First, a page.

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Yu Yu Hakusho
Harry Potter
Vs. System

Pojo's Pokémon Card of the Day


- S&M: Guardians Rising
- #GRI 44

Date Reviewed:
July 25, 2017

Ratings & Reviews Summary

Standard: 1.75
Expanded: 1.83
Limited: 3.17

Ratings are based on a 1 to 5 scale.
1 being horrible.  3 ... average.  5 is awesome.

Back to the main COTD Page


Heliolisk is pretty basic all things considered.
His first move, Quick Attack, is basic, 1-for-20 with a coin flip for an extra 20 damage. 
Raging Thunder's pretty interesting, being a 3-for-120 move. It does provide 2HKO fodder for most anything short of a Stage 2 GX, and even then a Choice Band is all that it would take to beat it out. The only drawback is the 30 damage to a Benched Pokemon, but that can actually be a strength with Drampa-GX! It might be an aid to your opponent, as it's 30 less damage they need to deal each time, but Drampa-GX can take advantage of having a damaged Bench sitter more than anything.
Still, I would you wouldn't rely on Raging Thunder to deal damage too much. Ideally you want to use it once and have Drampa-GX ready to go right after, but that takes time to power both of these guys up to 3 Energy apiece. So take this strategy with a grain of salt...and hopefully some Max Elixir to get it going out faster on Drampa-GX at least.
Standard: 2/5 (he's alright)
Expanded: 2/5 (at least to me)
Limited: 3/5 (not that terrific, but he'll do)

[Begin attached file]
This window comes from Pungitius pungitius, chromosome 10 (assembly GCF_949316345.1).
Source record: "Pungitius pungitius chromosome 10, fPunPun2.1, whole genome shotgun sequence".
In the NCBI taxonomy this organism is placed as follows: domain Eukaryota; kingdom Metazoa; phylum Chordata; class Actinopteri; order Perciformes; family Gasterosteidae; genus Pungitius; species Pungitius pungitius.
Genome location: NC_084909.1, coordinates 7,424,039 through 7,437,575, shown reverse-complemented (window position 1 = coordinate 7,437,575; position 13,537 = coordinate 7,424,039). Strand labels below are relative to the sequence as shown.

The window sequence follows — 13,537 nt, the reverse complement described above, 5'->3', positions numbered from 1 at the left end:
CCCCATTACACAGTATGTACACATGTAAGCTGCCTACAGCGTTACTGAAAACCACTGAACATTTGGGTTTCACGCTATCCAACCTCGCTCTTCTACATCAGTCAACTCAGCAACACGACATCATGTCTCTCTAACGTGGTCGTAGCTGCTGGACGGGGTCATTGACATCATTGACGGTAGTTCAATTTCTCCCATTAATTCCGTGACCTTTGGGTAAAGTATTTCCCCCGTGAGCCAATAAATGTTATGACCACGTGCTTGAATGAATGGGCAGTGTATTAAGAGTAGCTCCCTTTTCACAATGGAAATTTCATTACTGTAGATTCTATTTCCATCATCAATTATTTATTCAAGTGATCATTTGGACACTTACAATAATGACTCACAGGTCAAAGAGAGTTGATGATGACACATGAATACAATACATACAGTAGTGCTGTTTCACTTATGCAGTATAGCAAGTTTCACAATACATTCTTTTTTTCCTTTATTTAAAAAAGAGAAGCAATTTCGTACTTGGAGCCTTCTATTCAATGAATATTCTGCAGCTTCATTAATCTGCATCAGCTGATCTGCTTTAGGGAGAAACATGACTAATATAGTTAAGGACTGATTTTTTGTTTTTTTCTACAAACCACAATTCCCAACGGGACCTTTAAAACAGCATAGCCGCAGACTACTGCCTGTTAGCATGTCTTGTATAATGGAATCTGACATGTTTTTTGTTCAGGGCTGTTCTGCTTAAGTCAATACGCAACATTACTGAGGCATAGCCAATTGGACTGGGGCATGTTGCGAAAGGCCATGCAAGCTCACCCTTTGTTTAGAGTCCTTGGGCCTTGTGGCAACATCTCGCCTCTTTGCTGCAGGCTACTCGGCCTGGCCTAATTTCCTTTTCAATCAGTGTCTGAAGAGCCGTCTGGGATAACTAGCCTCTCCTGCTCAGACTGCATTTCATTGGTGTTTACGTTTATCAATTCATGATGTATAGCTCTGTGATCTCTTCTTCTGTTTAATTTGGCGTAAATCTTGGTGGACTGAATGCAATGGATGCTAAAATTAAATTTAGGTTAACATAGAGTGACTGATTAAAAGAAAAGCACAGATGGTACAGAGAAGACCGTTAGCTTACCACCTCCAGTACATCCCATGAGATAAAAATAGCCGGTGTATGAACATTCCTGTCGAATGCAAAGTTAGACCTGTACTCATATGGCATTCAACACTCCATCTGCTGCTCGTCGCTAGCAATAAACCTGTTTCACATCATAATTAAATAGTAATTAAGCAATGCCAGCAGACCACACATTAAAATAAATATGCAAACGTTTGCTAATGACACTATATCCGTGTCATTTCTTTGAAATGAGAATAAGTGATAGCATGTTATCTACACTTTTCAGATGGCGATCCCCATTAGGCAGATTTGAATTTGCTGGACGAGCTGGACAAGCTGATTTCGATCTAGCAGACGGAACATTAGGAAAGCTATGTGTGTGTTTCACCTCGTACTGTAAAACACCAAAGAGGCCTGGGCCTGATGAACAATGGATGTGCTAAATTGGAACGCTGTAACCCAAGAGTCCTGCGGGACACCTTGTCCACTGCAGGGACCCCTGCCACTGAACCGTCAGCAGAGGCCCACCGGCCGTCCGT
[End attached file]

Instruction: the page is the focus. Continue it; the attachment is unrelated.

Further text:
Arora Notealus: Heliolisk: because AAAAAAAAAAAAAAAA Jurassic Park.


Heliolisk (Guardians Rising, 44/145) returns to the meta in the Guardians Rising expansion set.  A 100 Stage 1 Lightning Type Pokemon, it has two attacks.  For a single, Colorless energy, Quick Attack does a base twenty damage plus an additional twenty damage if you flip heads.  For a Lightning energy and two Colorless energy, Raging Thunder does 120 damage (but also thirty damage to one of your benched Pokemon).

The thirty damage to one of your benched Pokemon is easily fixed with Rough Seas (Primal Clash, 137/160), although that will rotate out in a little more than a month from now.  I also paired Heliolisk with the Eeveelutions (Ancient Origins, Flareon 13 and Vaporeon 22).  I so hoped that I had found a little diamond in the rough and that Heliolisk’s Raging Thunder would smack Metal, Grass, Fire, and various other Pokemon around with the power of two times weakness, if only for the brief moments it has left in the standard format.

Unfortunately, I had only a little more success than I had with Alolan Golem (Guardians Rising, 42/145) yesterday.  I won only one out of seven matches.  It did seem easier to power up and evolve Heliolisks, but at 100 HP they are extremely frail – virtually every deck in the meta today can easily do well over one hundred damage.  When I did my damage analysis a couple months ago, the median was eighty (almost ninety).  I’m sure it’s significantly higher than that today.